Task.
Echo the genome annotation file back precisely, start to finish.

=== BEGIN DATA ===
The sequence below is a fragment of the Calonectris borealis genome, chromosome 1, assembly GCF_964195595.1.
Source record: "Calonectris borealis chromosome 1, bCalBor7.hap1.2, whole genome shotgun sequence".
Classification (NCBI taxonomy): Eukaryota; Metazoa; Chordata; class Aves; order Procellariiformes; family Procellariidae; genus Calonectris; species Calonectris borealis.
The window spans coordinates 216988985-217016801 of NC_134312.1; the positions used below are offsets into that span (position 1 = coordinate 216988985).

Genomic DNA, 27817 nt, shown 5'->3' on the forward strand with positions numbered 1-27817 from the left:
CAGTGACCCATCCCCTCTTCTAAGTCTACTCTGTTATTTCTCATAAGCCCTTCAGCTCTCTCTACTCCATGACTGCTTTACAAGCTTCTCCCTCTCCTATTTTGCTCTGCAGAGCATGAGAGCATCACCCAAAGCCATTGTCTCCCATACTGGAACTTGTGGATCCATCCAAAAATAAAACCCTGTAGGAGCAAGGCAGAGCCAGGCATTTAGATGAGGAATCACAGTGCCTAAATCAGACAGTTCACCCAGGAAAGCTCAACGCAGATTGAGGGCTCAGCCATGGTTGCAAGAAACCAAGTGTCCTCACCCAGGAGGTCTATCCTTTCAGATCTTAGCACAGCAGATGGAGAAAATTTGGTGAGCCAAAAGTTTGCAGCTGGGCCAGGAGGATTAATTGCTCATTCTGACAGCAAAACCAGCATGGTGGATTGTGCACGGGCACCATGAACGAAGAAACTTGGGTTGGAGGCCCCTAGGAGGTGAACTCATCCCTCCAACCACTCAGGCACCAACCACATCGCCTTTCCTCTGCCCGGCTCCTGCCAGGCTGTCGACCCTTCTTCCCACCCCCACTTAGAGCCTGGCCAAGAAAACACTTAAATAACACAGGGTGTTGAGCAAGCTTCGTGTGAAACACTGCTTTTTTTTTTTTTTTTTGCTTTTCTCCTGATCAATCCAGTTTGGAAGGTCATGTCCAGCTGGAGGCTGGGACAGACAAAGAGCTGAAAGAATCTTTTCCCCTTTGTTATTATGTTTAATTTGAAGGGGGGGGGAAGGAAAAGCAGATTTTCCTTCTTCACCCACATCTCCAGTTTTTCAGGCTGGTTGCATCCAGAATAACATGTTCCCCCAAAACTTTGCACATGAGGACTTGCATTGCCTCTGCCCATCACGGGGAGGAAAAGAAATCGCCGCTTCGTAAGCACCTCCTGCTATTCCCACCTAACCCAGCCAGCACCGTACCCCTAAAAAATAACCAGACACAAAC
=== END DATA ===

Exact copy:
The sequence below is a fragment of the Calonectris borealis genome, chromosome 1, assembly GCF_964195595.1.
Source record: "Calonectris borealis chromosome 1, bCalBor7.hap1.2, whole genome shotgun sequence".
Classification (NCBI taxonomy): Eukaryota; Metazoa; Chordata; class Aves; order Procellariiformes; family Procellariidae; genus Calonectris; species Calonectris borealis.
The window spans coordinates 216988985-217016801 of NC_134312.1; the positions used below are offsets into that span (position 1 = coordinate 216988985).

Genomic DNA, 27817 nt, shown 5'->3' on the forward strand with positions numbered 1-27817 from the left:
CAGTGACCCATCCCCTCTTCTAAGTCTACTCTGTTATTTCTCATAAGCCCTTCAGCTCTCTCTACTCCATGACTGCTTTACAAGCTTCTCCCTCTCCTATTTTGCTCTGCAGAGCATGAGAGCATCACCCAAAGCCATTGTCTCCCATACTGGAACTTGTGGATCCATCCAAAAATAAAACCCTGTAGGAGCAAGGCAGAGCCAGGCATTTAGATGAGGAATCACAGTGCCTAAATCAGACAGTTCACCCAGGAAAGCTCAACGCAGATTGAGGGCTCAGCCATGGTTGCAAGAAACCAAGTGTCCTCACCCAGGAGGTCTATCCTTTCAGATCTTAGCACAGCAGATGGAGAAAATTTGGTGAGCCAAAAGTTTGCAGCTGGGCCAGGAGGATTAATTGCTCATTCTGACAGCAAAACCAGCATGGTGGATTGTGCACGGGCACCATGAACGAAGAAACTTGGGTTGGAGGCCCCTAGGAGGTGAACTCATCCCTCCAACCACTCAGGCACCAACCACATCGCCTTTCCTCTGCCCGGCTCCTGCCAGGCTGTCGACCCTTCTTCCCACCCCCACTTAGAGCCTGGCCAAGAAAACACTTAAATAACACAGGGTGTTGAGCAAGCTTCGTGTGAAACACTGCTTTTTTTTTTTTTTTTTGCTTTTCTCCTGATCAATCCAGTTTGGAAGGTCATGTCCAGCTGGAGGCTGGGACAGACAAAGAGCTGAAAGAATCTTTTCCCCTTTGTTATTATGTTTAATTTGAAGGGGGGGGGAAGGAAAAGCAGATTTTCCTTCTTCACCCACATCTCCAGTTTTTCAGGCTGGTTGCATCCAGAATAACATGTTCCCCCAAAACTTTGCACATGAGGACTTGCATTGCCTCTGCCCATCACGGGGAGGAAAAGAAATCGCCGCTTCGTAAGCACCTCCTGCTATTCCCACCTAACCCAGCCAGCACCGTACCCCTAAAAAATAACCAGACACAAAC